The "collision mitigation brake system" will be offered on the most expensive model of the new Inspire sedan that goes on sale for $30,000 Thursday in Japan, Honda officials said Wednesday.
There are no plans to export the feature or the Inspire so far, but Japan's No. 2 automaker hopes the anti-collision system will some day become standard on all Honda models.
The system comes as part of a package of options and is not priced separately.
Japan's biggest automaker, Toyota Motor Corp., recently came out with a similar crash warning system, which is offered as an option for a luxury model sold only in Japan. Sales have been limited with less than 90 sold so far.
The Toyota system, which brakes and tightens the seat belt ahead of a crash, does not go on until the driver first steps on the brakes.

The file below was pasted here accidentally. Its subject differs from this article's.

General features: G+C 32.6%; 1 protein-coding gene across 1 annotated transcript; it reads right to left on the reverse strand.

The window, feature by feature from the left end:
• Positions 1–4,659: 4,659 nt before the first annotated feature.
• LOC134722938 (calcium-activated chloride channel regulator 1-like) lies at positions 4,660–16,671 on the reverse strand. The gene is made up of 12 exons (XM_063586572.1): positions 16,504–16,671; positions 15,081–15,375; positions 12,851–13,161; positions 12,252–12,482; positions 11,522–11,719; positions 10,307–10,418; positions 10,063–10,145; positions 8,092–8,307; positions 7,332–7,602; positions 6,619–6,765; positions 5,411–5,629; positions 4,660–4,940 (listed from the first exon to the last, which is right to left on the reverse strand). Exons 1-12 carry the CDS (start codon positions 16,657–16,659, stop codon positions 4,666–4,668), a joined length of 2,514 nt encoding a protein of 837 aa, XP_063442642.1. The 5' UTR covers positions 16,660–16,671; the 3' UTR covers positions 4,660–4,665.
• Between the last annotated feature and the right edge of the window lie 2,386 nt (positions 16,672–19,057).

Honda's system is unique in working even before the driver responds.
A radar in the front of the car stashed behind the "H" logo detects vehicles within a range of about 300 feet ahead. The system initially pulls on the seat belt and brakes slightly to warn the driver. A buzzer also goes off and a small light flashes on the dashboard.
If the driver steps on the brakes, another system kicks in to strengthen the power of the brakes. If the driver fails to respond, the car brakes more and tightens the seat belt further to soften the blow of the crash.
Honda engineer Kenji Kodaka said other automakers are working on similar technology but don't offer such a feature on a commercially sold product yet.
The Honda system is not designed to stop the car completely because that would be against Japanese regulations, he said.
Even if that were to be approved, technological challenges remain to design a car that can assess its surroundings enough to come to a safe stop on its own, Kodaka said.